Joining Girls in Capes for the Destruction Issue is guest writer Beth Williams of LoLBoost.net. Beth has been playing MOBA game League of Legends for quite some time, and she answers one question that women interested in trying out League may have at the back of their minds: is League of Legends unwelcoming to women?
The quick answer is no. The real answer is more complicated.
Competitive online gaming has long been a male-dominated space, and that’s absolutely true for League of Legends. The great majority of its players are men (in 2013, 92% of the players were male) all the way up to the top tiers of eSports.
But I’m a woman, and a few of my friends who play League are women, and we’ve all had mostly positive experiences playing League of Legends, with sexism rarely even entering the equation. I’ve been playing League of Legends since season 1, nearly 5 years, and I enjoy the game thoroughly, so much so that I run a business that offers elo boost and coaching services to League of Legends gamers. I wouldn’t have stuck around so long if I felt unwelcome.
So, if our experience has been so positive, then why do so few women play League and other MOBA, or multiplayer online battle arena, games?
On one hand, there’s no active bias against women playing League of Legends soloqueue. Because there’s no voice chat in League, there’s no way to identify the gender of any other player unless they have an obviously feminine or masculine summoner name, which even then is no certainty. Though this means players usually assume that they’re playing with 9 other men.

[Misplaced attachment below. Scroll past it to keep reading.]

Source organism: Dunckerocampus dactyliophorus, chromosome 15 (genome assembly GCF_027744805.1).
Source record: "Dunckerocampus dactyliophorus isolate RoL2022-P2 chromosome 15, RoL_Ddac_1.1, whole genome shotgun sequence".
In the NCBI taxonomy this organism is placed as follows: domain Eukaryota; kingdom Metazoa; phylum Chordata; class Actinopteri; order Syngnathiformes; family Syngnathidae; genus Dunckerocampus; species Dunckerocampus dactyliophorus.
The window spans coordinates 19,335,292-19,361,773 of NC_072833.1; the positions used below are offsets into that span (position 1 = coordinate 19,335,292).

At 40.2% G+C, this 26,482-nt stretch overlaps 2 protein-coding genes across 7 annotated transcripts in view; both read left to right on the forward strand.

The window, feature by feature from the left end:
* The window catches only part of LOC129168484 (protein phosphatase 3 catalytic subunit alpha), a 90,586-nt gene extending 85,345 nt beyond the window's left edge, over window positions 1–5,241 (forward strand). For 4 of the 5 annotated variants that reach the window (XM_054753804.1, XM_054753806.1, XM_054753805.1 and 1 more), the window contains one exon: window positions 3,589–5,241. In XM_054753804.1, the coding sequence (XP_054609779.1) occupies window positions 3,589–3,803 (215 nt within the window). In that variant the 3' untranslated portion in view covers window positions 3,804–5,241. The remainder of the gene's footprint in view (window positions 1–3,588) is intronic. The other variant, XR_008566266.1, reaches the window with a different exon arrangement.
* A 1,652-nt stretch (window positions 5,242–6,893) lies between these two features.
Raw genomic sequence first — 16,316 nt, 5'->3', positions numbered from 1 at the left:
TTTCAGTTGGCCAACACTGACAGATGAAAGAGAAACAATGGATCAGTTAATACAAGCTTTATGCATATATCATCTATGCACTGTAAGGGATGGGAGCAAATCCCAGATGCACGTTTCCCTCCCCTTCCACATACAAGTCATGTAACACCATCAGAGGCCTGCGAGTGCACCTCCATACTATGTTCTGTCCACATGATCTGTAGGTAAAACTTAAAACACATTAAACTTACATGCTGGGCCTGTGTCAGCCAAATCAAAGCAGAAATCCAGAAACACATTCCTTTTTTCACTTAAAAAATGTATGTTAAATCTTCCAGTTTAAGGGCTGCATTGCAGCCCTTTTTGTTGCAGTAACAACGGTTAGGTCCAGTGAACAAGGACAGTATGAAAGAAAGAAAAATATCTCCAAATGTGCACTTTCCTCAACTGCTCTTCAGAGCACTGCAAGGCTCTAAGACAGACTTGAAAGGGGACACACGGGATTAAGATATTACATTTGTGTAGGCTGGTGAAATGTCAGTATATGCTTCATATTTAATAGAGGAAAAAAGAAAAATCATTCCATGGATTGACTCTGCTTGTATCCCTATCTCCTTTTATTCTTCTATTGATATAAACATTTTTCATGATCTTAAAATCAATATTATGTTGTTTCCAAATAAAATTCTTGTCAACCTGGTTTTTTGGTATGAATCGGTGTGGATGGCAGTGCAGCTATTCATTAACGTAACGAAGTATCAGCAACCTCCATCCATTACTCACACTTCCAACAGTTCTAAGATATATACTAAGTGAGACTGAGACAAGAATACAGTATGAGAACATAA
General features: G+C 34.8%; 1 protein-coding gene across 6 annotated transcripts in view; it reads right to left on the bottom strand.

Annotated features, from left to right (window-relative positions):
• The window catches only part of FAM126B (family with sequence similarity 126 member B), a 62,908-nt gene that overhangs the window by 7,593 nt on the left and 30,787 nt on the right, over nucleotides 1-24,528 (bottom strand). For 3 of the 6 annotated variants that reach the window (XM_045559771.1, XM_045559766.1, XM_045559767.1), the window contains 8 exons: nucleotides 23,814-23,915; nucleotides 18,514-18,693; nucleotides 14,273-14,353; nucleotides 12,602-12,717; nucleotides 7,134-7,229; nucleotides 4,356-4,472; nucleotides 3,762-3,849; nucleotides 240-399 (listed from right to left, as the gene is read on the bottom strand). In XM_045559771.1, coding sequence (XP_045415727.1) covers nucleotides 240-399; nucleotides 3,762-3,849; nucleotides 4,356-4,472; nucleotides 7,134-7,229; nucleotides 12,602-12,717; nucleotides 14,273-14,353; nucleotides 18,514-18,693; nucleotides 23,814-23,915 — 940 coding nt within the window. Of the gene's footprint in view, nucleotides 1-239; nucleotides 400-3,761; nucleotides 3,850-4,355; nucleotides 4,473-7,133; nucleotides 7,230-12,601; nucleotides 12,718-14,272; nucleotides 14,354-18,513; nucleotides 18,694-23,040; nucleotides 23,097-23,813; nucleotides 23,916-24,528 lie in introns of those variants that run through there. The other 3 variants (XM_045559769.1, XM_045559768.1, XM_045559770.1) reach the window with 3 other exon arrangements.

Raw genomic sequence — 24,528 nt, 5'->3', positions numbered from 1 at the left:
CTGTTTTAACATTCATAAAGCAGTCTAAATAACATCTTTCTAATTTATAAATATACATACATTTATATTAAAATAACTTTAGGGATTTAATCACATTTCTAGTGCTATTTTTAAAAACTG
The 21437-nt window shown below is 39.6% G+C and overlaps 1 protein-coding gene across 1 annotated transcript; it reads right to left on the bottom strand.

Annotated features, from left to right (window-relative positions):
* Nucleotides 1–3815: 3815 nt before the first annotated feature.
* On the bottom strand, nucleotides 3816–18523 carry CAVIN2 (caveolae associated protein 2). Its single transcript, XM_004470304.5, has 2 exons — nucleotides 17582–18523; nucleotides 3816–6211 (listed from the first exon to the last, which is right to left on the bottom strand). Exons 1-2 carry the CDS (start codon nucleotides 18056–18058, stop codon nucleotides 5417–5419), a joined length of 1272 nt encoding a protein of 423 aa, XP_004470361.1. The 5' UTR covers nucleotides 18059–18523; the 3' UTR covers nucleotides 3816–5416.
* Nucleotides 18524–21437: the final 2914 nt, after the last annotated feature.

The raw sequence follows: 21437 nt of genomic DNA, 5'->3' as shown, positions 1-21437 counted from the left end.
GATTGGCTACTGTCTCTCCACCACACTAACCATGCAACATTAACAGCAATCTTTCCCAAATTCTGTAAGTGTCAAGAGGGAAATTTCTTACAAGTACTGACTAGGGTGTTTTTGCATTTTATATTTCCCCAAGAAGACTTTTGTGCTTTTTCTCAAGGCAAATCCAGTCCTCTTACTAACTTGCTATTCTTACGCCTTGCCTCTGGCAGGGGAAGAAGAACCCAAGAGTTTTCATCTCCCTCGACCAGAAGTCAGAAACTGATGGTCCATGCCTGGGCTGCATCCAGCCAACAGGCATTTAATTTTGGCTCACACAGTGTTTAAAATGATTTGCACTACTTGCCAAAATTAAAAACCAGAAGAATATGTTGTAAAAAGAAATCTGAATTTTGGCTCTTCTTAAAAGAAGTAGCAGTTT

However, there is sometimes an explicit attitude of sexism from players of the game – simple things like sexist slurs that pop up in all chat during gameplay (b-words, c-words, etc., when they can get past the auto-censor) whether or not they know you’re a woman.
However, it’s hard to call this a League of Legends problem. It’s more of an Internet problem: one can find this in forums and on message boards everywhere, from the comments sections of Reddit posts to the feedback areas on news stories. In scenarios where players have found out that I’m a girl from my summoner name or a friend calling me “she” in chat, responses range from indifference to polite surprise from players who are genuinely intrigued by seeing a girl play a game with so few female enthusiasts. I can’t think of a single case when I was verbally attacked for being a woman (which is not to say it doesn’t happen).